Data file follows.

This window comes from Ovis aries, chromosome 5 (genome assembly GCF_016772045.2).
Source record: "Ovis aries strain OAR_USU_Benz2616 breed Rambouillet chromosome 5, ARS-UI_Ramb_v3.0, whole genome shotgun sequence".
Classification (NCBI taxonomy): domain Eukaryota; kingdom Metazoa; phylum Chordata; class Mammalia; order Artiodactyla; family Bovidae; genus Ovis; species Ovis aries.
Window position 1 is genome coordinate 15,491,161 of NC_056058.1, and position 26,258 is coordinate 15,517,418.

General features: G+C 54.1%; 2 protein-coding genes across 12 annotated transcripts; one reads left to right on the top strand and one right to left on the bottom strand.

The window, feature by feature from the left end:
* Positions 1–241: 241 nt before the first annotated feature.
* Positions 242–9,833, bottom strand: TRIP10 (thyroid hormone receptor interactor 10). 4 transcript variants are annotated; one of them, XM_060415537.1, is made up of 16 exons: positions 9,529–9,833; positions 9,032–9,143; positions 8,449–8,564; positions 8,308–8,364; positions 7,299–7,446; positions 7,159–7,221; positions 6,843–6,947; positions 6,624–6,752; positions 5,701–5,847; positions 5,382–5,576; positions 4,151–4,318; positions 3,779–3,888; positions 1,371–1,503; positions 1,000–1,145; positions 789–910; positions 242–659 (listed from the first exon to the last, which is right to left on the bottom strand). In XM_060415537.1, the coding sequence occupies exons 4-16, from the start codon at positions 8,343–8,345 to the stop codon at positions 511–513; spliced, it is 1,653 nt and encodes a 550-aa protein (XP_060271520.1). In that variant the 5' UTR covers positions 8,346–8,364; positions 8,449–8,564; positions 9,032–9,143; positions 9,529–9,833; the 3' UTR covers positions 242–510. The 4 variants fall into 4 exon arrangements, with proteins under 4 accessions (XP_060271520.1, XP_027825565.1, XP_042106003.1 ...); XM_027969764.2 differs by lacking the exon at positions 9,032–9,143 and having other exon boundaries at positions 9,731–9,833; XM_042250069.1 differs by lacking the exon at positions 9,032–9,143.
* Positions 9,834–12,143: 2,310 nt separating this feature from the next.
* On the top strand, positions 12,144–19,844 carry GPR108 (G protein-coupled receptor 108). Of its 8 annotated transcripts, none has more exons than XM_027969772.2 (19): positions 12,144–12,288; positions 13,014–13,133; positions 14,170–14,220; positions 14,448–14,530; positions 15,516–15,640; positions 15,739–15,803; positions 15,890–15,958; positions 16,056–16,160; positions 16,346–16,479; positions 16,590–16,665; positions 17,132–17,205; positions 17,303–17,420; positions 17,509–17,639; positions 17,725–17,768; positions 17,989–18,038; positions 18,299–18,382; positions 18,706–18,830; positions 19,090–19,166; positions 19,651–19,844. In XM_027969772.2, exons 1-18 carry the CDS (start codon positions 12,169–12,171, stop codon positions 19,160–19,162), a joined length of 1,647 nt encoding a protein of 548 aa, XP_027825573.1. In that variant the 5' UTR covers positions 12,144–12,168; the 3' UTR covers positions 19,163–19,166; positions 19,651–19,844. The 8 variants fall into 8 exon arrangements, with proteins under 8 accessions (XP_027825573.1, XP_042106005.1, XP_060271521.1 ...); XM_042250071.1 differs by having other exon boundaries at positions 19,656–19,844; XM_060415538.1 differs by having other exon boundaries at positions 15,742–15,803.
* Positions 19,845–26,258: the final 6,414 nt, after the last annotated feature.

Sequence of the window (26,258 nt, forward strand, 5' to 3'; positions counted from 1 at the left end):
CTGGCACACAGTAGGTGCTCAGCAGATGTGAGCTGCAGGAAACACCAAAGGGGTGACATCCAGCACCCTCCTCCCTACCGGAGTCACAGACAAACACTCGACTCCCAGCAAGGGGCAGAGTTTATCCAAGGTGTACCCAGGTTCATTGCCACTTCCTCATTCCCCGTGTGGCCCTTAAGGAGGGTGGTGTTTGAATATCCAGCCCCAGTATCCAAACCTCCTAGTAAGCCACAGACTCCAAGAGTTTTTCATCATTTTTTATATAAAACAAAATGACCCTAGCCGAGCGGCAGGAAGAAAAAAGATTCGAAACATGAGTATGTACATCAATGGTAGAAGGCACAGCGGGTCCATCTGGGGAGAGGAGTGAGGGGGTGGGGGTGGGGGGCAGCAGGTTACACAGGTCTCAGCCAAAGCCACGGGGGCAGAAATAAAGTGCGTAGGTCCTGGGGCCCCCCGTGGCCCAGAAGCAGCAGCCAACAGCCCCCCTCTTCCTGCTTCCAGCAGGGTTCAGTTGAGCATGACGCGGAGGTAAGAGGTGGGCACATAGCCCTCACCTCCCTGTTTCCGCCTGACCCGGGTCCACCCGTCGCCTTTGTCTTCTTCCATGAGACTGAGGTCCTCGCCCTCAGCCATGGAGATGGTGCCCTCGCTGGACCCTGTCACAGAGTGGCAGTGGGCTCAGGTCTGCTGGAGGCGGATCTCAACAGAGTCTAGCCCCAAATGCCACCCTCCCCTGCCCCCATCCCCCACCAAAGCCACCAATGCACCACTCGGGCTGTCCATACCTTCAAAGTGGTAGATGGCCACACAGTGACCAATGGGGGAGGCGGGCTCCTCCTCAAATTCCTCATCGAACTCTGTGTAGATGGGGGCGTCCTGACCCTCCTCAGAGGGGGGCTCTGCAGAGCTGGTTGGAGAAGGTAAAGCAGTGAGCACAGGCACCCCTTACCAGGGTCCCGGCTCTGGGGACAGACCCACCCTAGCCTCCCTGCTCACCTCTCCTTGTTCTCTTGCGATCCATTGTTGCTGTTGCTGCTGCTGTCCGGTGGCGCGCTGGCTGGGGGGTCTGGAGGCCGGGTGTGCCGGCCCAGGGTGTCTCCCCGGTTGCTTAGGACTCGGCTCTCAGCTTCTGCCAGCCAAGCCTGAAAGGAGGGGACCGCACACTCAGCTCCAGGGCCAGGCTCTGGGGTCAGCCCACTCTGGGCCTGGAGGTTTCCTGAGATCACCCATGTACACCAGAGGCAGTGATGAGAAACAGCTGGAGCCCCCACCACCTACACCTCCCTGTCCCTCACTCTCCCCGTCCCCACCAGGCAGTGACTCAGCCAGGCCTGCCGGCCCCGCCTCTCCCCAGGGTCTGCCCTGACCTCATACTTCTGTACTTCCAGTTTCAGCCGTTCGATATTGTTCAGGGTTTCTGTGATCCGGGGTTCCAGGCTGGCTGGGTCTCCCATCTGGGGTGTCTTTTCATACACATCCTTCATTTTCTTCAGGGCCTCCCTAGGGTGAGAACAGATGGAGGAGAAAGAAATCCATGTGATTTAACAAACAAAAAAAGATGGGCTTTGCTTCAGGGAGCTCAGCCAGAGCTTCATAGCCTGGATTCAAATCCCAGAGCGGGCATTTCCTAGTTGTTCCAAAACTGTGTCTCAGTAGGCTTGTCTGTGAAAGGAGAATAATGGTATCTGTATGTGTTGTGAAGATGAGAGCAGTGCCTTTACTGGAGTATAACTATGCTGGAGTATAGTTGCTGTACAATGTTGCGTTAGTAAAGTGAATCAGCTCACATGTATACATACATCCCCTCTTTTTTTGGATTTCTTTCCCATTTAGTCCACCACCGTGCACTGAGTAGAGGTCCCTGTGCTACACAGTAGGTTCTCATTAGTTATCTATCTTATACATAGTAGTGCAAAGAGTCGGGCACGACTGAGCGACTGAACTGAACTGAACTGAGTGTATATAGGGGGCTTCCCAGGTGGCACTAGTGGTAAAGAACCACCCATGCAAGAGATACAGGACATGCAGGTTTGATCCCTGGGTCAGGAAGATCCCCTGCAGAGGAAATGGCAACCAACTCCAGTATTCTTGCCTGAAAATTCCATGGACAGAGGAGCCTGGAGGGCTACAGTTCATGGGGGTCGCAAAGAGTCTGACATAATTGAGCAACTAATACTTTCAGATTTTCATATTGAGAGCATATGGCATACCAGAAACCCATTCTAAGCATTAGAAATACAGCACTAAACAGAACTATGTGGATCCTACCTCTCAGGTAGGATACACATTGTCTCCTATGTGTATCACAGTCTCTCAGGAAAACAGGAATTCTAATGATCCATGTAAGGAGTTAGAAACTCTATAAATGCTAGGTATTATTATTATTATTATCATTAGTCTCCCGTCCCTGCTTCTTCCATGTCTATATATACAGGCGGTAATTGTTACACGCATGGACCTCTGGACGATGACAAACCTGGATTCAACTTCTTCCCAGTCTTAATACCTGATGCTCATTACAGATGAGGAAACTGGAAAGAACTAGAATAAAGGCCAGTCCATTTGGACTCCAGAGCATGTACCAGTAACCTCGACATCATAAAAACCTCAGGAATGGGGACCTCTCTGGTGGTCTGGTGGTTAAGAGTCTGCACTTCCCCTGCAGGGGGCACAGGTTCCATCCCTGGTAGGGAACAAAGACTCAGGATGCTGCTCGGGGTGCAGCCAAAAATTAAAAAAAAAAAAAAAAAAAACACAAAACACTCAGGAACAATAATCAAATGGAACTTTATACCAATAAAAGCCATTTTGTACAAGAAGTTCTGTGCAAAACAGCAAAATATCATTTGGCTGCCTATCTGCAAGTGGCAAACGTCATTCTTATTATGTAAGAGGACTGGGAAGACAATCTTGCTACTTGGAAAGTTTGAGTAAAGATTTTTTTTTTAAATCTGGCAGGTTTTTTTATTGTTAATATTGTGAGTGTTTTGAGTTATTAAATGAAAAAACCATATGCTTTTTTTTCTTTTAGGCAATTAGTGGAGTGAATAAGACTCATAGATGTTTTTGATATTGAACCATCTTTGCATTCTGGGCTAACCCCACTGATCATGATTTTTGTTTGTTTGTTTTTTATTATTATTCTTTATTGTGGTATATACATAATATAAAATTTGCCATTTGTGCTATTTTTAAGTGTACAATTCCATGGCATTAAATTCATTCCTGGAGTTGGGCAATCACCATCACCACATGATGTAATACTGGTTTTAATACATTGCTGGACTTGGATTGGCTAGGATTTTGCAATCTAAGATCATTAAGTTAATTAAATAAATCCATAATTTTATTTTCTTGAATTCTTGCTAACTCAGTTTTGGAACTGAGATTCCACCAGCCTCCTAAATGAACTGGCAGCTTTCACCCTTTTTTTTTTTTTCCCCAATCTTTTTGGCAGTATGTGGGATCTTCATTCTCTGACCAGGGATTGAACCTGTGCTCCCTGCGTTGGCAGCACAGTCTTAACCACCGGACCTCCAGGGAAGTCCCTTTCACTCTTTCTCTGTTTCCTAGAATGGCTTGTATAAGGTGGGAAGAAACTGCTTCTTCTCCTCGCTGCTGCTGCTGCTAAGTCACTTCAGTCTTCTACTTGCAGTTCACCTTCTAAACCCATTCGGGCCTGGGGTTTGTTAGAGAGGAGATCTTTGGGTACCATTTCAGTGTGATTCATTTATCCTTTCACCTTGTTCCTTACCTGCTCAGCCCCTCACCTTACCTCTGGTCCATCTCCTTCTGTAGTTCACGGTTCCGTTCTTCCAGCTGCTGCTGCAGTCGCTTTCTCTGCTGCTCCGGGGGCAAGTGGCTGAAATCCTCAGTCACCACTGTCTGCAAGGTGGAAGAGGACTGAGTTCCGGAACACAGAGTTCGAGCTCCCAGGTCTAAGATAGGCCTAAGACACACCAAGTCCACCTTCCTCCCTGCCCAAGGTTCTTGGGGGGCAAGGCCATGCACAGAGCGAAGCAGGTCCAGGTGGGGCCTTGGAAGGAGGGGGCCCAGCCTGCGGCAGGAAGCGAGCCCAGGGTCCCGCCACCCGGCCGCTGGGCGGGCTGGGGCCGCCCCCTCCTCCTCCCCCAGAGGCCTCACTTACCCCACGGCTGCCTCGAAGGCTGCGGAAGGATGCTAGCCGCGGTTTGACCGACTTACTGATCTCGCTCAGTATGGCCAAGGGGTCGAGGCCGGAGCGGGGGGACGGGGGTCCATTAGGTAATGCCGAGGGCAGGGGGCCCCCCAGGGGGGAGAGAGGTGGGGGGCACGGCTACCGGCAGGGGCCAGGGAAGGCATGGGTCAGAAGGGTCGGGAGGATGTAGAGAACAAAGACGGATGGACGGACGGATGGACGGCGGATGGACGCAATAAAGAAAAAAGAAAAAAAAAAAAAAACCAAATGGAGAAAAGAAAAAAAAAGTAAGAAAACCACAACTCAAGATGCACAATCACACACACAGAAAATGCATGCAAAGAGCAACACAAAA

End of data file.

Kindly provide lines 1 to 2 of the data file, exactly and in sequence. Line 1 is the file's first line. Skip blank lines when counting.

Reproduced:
This window comes from Ovis aries, chromosome 5 (genome assembly GCF_016772045.2).
Source record: "Ovis aries strain OAR_USU_Benz2616 breed Rambouillet chromosome 5, ARS-UI_Ramb_v3.0, whole genome shotgun sequence".